Aesop's Fables, translated by Laura Gibbs (2002)
52. THE TWO POTS
Perry 513 (Avianus
The banks of a river caved in, tossing two pots into the river where
they were swept away together in the raging waters. Each of the pots had
been created by a different technique from a different material: one was
made of poured bronze and the other was moulded clay. There was thus an
uneasy alliance between the two of them, one fragile and one unbreakable,
as they moved along the winding course of the wandering stream. The bronze
jar solemnly promised to keep her hulking progress at a distance from
the other jar, not wanting to strike and shatter her. The jar of clay,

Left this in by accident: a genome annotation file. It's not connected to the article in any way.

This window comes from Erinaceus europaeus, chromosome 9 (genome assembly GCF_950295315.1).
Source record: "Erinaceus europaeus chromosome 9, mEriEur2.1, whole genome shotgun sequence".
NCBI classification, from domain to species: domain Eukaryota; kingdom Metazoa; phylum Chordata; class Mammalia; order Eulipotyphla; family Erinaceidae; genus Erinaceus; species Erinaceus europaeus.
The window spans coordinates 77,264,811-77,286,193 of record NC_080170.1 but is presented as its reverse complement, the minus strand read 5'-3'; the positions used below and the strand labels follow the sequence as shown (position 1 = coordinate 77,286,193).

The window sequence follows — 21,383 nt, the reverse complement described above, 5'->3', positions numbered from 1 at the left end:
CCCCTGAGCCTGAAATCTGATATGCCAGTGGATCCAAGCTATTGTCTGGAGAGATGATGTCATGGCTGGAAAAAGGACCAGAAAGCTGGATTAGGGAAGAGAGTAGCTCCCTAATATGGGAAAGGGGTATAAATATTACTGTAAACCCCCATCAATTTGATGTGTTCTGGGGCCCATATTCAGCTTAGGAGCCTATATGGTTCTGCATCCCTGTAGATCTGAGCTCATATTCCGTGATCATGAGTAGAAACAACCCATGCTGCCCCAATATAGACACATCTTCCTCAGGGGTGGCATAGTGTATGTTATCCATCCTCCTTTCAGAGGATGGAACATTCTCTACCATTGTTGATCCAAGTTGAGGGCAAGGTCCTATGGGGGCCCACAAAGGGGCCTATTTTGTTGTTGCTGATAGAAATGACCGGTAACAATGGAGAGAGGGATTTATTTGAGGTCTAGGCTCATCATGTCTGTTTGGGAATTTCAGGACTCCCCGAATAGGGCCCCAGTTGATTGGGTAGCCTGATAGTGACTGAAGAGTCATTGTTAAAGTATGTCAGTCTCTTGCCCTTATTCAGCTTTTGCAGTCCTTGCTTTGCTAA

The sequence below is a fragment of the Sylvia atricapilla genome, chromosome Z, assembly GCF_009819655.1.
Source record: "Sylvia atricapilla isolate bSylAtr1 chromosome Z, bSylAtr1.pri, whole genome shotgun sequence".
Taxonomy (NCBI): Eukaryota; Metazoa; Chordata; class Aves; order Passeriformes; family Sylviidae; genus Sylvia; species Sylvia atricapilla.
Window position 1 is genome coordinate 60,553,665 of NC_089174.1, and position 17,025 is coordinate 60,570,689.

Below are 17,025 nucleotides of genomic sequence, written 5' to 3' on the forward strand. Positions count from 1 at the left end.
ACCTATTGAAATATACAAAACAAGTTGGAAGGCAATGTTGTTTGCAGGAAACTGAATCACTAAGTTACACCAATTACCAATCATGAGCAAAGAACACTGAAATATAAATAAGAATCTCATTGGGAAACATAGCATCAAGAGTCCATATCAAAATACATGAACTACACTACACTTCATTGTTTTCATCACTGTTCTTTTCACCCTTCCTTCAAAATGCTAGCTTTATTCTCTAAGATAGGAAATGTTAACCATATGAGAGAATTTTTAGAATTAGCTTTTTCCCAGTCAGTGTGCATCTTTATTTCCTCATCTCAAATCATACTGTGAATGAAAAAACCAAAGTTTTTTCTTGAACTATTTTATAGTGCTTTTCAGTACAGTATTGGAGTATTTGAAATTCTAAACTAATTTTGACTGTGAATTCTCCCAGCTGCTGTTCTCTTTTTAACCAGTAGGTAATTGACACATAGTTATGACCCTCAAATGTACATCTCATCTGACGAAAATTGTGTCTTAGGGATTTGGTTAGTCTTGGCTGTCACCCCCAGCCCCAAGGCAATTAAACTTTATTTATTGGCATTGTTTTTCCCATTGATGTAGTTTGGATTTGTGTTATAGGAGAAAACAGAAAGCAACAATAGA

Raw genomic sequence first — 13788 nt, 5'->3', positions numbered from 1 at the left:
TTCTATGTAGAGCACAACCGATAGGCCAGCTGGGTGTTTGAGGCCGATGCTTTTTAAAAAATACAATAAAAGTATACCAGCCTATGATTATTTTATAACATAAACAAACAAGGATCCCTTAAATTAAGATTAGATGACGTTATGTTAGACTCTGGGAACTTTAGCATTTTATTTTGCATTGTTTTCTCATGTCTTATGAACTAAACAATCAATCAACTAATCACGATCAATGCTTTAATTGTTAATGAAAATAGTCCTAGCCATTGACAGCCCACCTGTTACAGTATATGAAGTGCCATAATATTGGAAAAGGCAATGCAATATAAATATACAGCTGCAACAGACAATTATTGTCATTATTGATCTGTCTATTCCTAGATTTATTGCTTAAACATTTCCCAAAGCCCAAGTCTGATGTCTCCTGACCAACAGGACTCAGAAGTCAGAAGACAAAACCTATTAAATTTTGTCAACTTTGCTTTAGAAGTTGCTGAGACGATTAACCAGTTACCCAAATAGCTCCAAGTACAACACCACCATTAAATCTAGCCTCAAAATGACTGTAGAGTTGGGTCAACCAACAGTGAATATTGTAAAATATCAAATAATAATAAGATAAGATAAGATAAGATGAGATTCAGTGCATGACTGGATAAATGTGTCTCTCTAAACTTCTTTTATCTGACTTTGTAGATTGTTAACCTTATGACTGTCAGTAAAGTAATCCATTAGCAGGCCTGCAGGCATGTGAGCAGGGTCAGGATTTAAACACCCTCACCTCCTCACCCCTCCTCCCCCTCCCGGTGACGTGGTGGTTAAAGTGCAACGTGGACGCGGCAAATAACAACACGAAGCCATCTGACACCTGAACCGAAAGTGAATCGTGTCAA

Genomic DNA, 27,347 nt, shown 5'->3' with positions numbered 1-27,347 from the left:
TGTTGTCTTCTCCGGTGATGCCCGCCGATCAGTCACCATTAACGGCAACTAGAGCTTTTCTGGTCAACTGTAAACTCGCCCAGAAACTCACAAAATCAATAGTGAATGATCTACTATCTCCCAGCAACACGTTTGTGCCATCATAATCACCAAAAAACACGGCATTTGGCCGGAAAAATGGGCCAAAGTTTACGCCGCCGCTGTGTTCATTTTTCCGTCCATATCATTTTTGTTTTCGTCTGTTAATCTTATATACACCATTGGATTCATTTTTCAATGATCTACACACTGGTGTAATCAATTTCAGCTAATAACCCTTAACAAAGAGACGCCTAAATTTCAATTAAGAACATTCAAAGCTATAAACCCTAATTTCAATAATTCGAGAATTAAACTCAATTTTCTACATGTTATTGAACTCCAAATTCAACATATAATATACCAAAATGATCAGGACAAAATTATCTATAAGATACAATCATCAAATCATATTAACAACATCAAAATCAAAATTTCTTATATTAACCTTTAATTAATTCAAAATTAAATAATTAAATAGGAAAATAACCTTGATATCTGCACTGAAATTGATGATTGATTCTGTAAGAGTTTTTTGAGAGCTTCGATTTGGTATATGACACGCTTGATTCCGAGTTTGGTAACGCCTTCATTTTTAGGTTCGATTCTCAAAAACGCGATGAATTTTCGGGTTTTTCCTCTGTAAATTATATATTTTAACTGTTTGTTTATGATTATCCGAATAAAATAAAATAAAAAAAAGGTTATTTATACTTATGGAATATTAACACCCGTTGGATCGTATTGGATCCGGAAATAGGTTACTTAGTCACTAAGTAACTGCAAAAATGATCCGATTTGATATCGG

meanwhile, was afraid that the heavier object might do damage to her lighter
frame, because something slight can put no trust in something superior.
'Although your words are reassuring,' the clay pot said, 'I cannot shake
this fear from my soul. Whether the wave crashes me into you or you into
me, in either case I will be the only victim of the catastrophe.'
Note: There is also a similar image at work in the Bible, Ecclesiasticus
13.3: 'What agreement shall the earthen pot have with the kettle? for
if they knock one against the other, it shall be broken.' (For a modern
instance, compare Lord Steyne's advice to Becky in Thackeray's
Vanity Fair, ch. 48: 'You poor little earthenware pipkin, you want
to swim down the stream along with the great copper kettles.')
Aesop's Fables. A new translation by Laura
Oxford University Press (World's Classics): Oxford, 2002.
cover, with new ISBN, published in 2008; contents of book unchanged.